Drawing - 'magic' required ?

<p>OK... Here's the deal:</p>

<p>I'm an international student and I would be interested (among many other things) in learning Drawing (I think that fits into "Studio Art" or something).</p>

<p>The problem is, I have <em>no</em> formal training in art whatsoever ! However, even since I was a child I've been drawing all sorts of stuff (first imitation, then experiment, etc.), and right now I'm at the level where I can draw comic strips and cartoon-like drawings at an amateurish, but certainly not afwul, level. My peers greatly enjoy my work and seem to think that I am talented (which probably amounts to nothing), but more importantly, I have consulted a professional and it would appear that I have potential for development.</p>

<p>On the other hand, I have to say that I do not consider myself as a person with an immensely high artistic inclination. I was just watching a French doccumentary about a famous Japanese illustration ("The Wave", I think it was called) and was marvelling at the tens of subtle meanings that the artist had crammed into just one image. I remember thinking "Damn ! I could NEVER do that !"...</p>

<p>My question is: Do I need to have formal training in arts in order to study Drawing (or Arts in general) ? More importantly, do I need to be highly talented (i.e. like that artist that thought of all those meanings, etc.) in order to succeed ? Or is most of it just a 'craft', a 'science' in which only <em>some</em> 'magic' is needed to become a fairly successful professional ?</p>

<p>Thanks in advance for your answers.</p>

<p>I honestly think that drawing is something that could be taught. I consider myself rather talentless in the field of art and thought for the longest time that you had to be born with a talent to draw to produce quality work, but a friend of mine who graduated from the Maryland Institute College of Art with a BFA in Illustration says that with the right training and the motivation, anyone could learn how to draw. I'm assuming that you wish to study art in college; if so, I'd say to go for it. Many colleges offer an introductory drawing class of some sort, so sign up for that and go from there. If you like it and think it's worthwhile, keep it up. If not, you could always study something else.</p>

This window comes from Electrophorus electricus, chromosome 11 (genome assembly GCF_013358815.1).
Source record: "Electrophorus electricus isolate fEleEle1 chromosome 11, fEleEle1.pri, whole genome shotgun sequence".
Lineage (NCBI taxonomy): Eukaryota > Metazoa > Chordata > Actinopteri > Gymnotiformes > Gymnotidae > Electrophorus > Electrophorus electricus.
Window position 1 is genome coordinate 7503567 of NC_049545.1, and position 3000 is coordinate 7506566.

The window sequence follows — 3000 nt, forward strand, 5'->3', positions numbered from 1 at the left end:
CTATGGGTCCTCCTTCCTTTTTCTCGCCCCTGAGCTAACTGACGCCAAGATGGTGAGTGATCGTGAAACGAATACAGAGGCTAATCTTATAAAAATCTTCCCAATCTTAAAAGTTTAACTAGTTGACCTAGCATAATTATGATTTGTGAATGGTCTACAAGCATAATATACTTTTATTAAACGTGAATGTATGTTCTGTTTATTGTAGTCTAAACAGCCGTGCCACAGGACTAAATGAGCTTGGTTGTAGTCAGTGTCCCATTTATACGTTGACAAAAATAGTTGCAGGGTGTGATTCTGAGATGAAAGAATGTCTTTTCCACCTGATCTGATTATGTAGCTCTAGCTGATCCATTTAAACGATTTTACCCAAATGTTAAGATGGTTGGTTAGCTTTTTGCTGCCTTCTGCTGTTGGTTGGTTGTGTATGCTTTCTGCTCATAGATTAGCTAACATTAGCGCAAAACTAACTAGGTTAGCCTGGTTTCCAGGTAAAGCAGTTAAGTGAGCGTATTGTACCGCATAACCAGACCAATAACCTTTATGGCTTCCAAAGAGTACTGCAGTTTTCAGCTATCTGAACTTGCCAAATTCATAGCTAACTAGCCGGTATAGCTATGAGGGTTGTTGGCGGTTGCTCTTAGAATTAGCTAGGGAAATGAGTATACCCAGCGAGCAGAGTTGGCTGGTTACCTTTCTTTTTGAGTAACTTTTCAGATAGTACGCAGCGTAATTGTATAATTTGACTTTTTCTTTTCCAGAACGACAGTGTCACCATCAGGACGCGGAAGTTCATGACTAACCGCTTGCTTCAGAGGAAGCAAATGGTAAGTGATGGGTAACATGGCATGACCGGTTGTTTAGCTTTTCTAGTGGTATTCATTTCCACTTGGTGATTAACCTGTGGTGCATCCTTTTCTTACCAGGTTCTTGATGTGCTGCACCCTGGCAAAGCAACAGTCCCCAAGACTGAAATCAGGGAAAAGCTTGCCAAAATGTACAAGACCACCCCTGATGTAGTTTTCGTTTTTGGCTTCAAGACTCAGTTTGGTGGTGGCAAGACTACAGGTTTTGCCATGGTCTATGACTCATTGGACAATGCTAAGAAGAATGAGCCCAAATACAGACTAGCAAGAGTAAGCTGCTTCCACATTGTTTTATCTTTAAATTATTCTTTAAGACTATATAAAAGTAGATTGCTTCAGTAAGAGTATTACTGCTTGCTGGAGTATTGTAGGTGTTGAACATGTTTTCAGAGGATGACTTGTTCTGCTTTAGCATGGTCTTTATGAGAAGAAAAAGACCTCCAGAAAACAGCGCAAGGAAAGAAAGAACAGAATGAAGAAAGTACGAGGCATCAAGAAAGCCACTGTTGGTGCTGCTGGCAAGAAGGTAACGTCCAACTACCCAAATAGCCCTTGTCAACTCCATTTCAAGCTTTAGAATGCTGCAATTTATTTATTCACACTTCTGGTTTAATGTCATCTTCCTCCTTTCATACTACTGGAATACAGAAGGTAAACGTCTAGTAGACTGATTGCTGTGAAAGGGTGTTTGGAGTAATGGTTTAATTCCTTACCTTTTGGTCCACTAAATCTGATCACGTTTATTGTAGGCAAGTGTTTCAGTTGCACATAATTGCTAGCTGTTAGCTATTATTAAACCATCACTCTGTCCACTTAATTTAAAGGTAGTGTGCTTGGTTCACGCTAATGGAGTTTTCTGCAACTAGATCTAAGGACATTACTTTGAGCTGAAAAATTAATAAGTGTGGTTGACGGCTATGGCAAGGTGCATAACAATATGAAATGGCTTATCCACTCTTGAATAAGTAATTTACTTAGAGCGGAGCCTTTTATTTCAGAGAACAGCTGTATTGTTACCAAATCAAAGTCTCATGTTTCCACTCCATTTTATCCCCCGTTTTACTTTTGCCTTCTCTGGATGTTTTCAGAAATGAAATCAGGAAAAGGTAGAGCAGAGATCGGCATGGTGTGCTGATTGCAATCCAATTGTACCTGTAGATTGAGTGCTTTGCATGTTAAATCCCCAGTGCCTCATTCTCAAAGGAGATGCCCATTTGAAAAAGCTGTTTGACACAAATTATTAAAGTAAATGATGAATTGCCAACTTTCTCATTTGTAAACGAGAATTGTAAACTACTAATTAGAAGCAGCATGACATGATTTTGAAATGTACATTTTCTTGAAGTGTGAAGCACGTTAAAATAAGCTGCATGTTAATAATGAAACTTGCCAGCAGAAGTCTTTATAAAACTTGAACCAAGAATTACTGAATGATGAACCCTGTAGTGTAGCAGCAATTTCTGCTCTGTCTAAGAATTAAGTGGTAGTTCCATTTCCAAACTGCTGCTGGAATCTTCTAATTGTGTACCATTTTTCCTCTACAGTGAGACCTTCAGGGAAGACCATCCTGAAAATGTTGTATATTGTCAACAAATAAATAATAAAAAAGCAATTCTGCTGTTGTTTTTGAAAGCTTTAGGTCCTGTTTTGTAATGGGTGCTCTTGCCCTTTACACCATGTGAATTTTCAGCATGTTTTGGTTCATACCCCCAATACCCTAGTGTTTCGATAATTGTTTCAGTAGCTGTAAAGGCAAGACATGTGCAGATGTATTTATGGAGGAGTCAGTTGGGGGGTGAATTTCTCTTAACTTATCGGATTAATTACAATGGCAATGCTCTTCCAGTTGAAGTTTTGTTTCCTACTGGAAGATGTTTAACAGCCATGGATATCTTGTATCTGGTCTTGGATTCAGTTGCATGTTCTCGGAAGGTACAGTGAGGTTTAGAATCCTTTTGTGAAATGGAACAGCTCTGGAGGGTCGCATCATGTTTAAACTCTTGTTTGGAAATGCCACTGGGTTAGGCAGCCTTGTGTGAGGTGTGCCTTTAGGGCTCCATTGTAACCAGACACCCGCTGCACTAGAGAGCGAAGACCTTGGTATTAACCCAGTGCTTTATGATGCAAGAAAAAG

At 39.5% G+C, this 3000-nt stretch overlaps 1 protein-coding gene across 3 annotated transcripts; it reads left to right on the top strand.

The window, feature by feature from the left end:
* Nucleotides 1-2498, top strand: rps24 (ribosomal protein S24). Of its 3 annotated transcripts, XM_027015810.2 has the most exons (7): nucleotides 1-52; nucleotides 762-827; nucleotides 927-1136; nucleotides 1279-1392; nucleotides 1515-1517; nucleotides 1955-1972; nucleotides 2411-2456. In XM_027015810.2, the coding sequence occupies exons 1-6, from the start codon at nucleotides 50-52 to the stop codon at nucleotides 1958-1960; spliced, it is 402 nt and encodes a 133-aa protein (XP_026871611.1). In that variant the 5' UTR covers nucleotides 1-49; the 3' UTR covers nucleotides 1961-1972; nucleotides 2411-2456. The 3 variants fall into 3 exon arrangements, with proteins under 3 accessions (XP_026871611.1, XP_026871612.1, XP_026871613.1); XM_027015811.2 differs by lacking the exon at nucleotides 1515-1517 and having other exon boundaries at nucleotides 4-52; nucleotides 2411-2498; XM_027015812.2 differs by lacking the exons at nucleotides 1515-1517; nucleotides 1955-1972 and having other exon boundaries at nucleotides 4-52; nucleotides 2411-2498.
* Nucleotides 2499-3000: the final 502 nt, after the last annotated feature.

<p>Good luck!</p>

<p>My grandmother is in the arts and crafts business, and she knows many quite talented artists. I was recently talking to her about art, and she said that it's very easy to teach someone how to draw. She said that drawing is simply "a bag of tricks" that one can learn. I'm sure there's more to it than this, but I don't think that drawing requires any 'magic' whatsoever!</p>

<p>There are plenty of ways to learn drawing: Take online classes, take couses at your local community college, attend an art institute class. If you want a BFA from a good accredited art program, you will need a portfolio. If you have been doodling, you should have some decent pieces. I don't know where you live but they have portfolio day in many places around the country where you can have your portfolio reviewed. You can also hire a tutor to help you develop some finer pieces once you get feedback.</p>

<p>For more information on where college meet at national portfolio day, go to:<a href="http://www.npda.org/%5B/url%5D"&gt;http://www.npda.org/&lt;/a&gt;&lt;/p>

<p>Good luck. </p>

<p>By the way, try to attend a school that is NASAD approved (National Association of Schools of Art and Design). Just go to the NASAD web site and check on each state to see if your school in that state in approved,</p>

<p>to say there is no talent in drawing is similar to assume there is no talent in students who take honors and AP courses. sure, the skills can be taught, but without the talent of knowing instinctively how to connect, apply, and recall visual information, drawing is much more difficult to comprehend.</p>

<p>i'd still say go for it--everyone has a creative avenue and you may find that your interest in the visual arts is indicative of a hidden talent.</p>